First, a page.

I'm delighted to announce that Dave Rowntree from Blur will be taking part in our debate about the extension of the term of copyright protection for sound recordings. He'll join Caroline Wilson from the University of Southampton, School of Law arguing against extension, and will be facing Martin Talbot, Editor of Music Week and an as yet unnamed music industry representative who will be arguing in favour. John Howkins from the Adelphi Charter will moderate.

Our keynote speaker will be Professor Jonathan Zittrain, Chair in Internet Governance and Regulation at Oxford University. We'll make sure that there will be plenty of opportunities for questions from the floor after both the keynote and during the panel discussion.

We're also arranging for the event to be recorded, and hope to be able to post both audio and video afterwards. We can't live stream it, unfortunately, because the venue doesn't have internet access.

If you want to come, please sign up online for your free tickets. Details are:

Date Nov 13, 2006

Time 6:00 pm - 10:00 pm

Location Conway Hall 25 Red Lion Square London, WC1

We hope to see you there!

[Read more]

November 06, 2006 | Michael Holloway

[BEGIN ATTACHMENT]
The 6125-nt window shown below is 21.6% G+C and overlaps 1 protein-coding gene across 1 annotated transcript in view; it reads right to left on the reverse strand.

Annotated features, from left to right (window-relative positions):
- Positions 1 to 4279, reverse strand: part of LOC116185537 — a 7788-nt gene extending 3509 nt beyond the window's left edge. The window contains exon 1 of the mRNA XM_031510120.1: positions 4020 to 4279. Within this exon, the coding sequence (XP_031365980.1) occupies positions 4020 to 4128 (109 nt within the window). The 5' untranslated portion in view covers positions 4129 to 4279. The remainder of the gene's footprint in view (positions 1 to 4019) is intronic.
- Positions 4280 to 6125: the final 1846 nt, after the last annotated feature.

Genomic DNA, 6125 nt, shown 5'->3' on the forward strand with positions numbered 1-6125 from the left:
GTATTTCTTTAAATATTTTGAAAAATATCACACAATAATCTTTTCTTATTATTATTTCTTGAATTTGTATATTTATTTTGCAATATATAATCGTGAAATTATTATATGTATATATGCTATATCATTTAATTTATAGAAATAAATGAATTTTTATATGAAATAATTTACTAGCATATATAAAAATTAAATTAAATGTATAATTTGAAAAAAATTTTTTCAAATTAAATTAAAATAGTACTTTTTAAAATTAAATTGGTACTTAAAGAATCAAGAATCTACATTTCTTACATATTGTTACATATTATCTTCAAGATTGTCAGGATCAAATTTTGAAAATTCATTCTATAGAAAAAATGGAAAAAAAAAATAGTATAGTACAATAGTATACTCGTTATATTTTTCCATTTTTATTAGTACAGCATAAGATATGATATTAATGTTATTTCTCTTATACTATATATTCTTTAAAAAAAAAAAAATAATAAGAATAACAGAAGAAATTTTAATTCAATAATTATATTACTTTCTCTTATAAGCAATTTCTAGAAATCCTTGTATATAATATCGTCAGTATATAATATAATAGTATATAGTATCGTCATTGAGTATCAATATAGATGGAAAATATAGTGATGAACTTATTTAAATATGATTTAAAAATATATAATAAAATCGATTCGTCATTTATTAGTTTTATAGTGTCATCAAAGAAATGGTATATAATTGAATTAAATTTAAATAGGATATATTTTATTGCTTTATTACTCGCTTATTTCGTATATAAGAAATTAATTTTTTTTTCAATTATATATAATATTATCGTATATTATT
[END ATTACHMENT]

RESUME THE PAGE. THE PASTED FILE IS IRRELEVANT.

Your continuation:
As the world pulls back from e-voting, the UK opts for more pilots

Guest post by Jason Kitcat

Summary: This post summarises the newly announced UK e-voting pilots for 2007 and provides action you can take to help stop the pilots.

On October 17th the Department for Constitutional Affairs and the Electoral Commission officially announced a prospectus for electoral pilots in May 2007. Pilots can include:

* Internet voting * Telephone voting * Polling place electronic voting machines * Electronic counting * Administrative innovations such as early voting

Explicitly excluded are text message voting, digital TV voting and all-postal voting.

Local authorities have been given until 17th November to apply to run a pilot in their area, although it’s clear that at least some authorities were already preparing their applications before the announcement.

This announcement comes at a time when e-voting has been increasingly recognised around the world as a threat to democratic elections. For example:

* The Netherlands has withdrawn e-voting machines by one manufacturer due to vulnerabilities including emitting radio signals which reveal how votes are being cast. The other brand used has been the subject of a widely reported analysis finding multiple major vulnerabilities. more info